Afterword: “When We Are Loving”

Afterword: “When We Are Loving”

Peitho Volume 21 Issue 2, Winter 2022

Author(s): Clancy Ratliff

Clancy Ratliff is Professor in the English department at the University of Louisiana at Lafayette. Her research and teaching interests are in feminist rhetorics, writing program administration, and copyright and authorship. She has published research in Women’s Studies Quarterly, Kairos, Pedagogy, and other journals and edited collections. She is involved with several community advocacy organizations, including Sierra Club Delta Chapter, Move the Mindset,  Citizens Climate Lobby, Acadiana Regional Coalition on Homelessness and Housing, and Louisiana Association of Sports, Outdoor Adventure, and Recreation (LASOAR).

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I first read Teaching to Transgress in my M.A. program at University of Tennessee in 2000. It was my first introduction to bell hooks, and I was enthralled. I wanted to be a good teacher, and I was reading what my professors suggested, but it was a lot of brain-on-a-stick theory and research about rhetoric, the rhetorical situation. I was absorbed in hooks’s directness and focus on teaching. I remarked to my mentor, Mike Keene, about how much I appreciated hooks’s writing style, and he said, “well, it’s not academic writing.” This might sound like a dismissal, but it was in fact high praise; Mike admired hooks’s work and could even have been the person who recommended Teaching to Transgress to me.  

Reading the beautiful memorials in this issue once again showed me how important hooks’s clear writing style was. I am someone whose first language is Standard American (Written, Edited, Academic) English. I’m third-generation college. My mother had a graduate degree. In college and graduate school, I did the assigned reading and other reading I needed to do for my projects, which meant I stuck with it for as long as necessary. I spent an entire Sunday reading Donna Haraway’s 36-page “A Manifesto for Cyborgs: Science, Technology, and Socialist Feminism in the 1980s.” I had to engage in an active, ongoing process of thinking of real-world examples of every thought expressed in every mystifying sentence so that I had a solid understanding of the ideas. I was privileged: I had the luxury of time enabled by family financial support, and I was single with no family responsibilities. Although the reading I did in graduate school was difficult, I never found it alienating, and I never felt like I didn’t belong in graduate school. Reading hooks was more enjoyable and less of a chore, and I learned as much or more from hooks than other theorists. Over twenty years have passed since then, and I have become far more aware of many people’s experiences of aloneness in academia. Now, as I have read tributes to hooks, both here and on social media, I understand her writing style as more than just instructive and beautiful prose, but as inclusive and creating belonging where it is desperately needed.  

Since hooks passed away, I have been revisiting her work on love. At the time it was published, I didn’t understand why she was so interested in love; it seemed like a nebulous and touchy-feely topic to write about, and I was unable to see practical implications. After her death, I have been re-experiencing her work under very different material conditions from those 22 years ago. Now I have a spouse and three children, so my encounter with hooks was not an immersive, quiet Saturday afternoon alone. Instead, I’ve been playing her lectures on YouTube while folding laundry, loading and unloading the dishwasher, sweeping floors, and dealing with frequent interruptions from my family members. I’m in a book club through my local public library called “Beyond Black History Month,” in which we read a book every month. We’re reading All About Love: New Visions for the month of May, so I’m getting an early start. In this book, hooks writes: “When we are loving we openly and honestly express care, affection, responsibility, respect, commitment, and trust” (14). In one of her video lectures, she remarks that love is not compatible with domination, greed, envy, or destruction. It has implications for public policy: she asked, why do we think welfare is bad? She explains “genuine love” as “a combination of care, commitment, trust, knowledge, responsibility, and respect,” as well as “the will to nurture our own and another’s spiritual growth” (6-8). She says, again in one of the recorded lectures, that the American left hasn’t responded to the needs of the spirit. The right, however, knows and understands emotional needs, and they have used this knowledge to significant advantage. The left, hooks argued, has to talk about love. hooks knew this in the late 1990s, and maybe we are finally starting to realize that she’s right.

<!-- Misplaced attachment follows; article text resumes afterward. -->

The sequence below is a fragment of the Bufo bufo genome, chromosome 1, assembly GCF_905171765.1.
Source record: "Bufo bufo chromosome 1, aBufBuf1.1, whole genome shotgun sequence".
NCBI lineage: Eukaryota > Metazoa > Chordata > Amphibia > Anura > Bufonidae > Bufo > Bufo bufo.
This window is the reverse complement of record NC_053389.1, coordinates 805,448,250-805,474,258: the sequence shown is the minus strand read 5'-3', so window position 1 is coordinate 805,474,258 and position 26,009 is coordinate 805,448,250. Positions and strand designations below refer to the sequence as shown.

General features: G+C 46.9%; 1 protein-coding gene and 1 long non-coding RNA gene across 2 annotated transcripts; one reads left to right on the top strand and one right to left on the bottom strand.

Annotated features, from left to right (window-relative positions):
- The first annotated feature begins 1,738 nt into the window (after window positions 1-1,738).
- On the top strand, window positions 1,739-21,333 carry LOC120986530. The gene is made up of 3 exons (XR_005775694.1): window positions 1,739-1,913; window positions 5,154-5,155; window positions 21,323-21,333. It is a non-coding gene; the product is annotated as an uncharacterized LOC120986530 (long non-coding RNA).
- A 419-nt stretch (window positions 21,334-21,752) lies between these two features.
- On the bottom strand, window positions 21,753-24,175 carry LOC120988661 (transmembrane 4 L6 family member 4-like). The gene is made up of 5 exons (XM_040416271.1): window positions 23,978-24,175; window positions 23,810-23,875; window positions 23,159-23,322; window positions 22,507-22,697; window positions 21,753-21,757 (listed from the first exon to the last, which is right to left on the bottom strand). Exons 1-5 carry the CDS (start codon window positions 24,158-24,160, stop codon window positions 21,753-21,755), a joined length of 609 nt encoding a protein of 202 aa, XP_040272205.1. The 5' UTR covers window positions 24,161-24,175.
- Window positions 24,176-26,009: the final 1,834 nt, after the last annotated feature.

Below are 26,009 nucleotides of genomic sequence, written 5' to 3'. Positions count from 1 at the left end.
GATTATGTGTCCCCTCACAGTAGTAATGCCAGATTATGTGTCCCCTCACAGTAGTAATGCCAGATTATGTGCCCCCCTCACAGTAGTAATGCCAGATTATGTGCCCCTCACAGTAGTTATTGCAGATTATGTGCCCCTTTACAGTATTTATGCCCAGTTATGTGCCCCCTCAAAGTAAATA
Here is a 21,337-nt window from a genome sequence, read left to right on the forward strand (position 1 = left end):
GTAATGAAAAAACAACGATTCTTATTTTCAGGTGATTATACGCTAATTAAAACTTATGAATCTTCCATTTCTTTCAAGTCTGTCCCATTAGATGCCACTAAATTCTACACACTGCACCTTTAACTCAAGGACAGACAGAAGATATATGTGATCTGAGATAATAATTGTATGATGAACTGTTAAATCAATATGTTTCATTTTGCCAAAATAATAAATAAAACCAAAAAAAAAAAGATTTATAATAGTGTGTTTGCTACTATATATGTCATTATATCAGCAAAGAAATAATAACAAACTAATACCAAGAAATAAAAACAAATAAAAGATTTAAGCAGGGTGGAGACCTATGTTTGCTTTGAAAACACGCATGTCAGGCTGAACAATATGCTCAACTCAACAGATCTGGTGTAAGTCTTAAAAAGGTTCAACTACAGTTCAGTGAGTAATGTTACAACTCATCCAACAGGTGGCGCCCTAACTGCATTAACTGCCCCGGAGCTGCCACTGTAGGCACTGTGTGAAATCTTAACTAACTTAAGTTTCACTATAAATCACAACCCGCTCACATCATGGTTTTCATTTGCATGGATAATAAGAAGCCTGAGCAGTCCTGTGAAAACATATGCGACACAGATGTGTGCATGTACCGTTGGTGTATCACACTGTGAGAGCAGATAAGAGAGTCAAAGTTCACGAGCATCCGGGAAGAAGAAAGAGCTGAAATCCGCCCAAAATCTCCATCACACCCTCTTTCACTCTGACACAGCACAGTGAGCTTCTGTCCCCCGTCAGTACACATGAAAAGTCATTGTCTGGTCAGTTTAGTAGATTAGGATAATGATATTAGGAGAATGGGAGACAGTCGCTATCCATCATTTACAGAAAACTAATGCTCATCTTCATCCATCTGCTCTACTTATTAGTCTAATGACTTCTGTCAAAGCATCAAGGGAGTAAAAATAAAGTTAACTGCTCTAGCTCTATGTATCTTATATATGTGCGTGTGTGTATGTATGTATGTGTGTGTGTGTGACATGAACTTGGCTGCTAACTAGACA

Works Cited 

Haraway, Donna. “A Manifesto for Cyborgs: Science, Technology, and Socialist Feminism in the 1980s.” Socialist Review, vol. 80, 1985, pp. 65-107. 

hooks, bell. All About Love: New Visions. William Morrow, 2001. 

hooks, bell, and Beverly Guy-Sheftall. “This Ain’t No Pussy Shit|The New School.” YouTube, uploaded by The New School, 12 Oct. 2015. www.youtube.com/watch?v=hb5ktcC3UEk&t=2103s 

hooks, bell, and Cornel West. “A Public Dialogue between bell hooks and Cornel West.” YouTube, uploaded by The New School, 10 Oct. 2014.  www.youtube.com/watch?v=_LL0k6_pPKw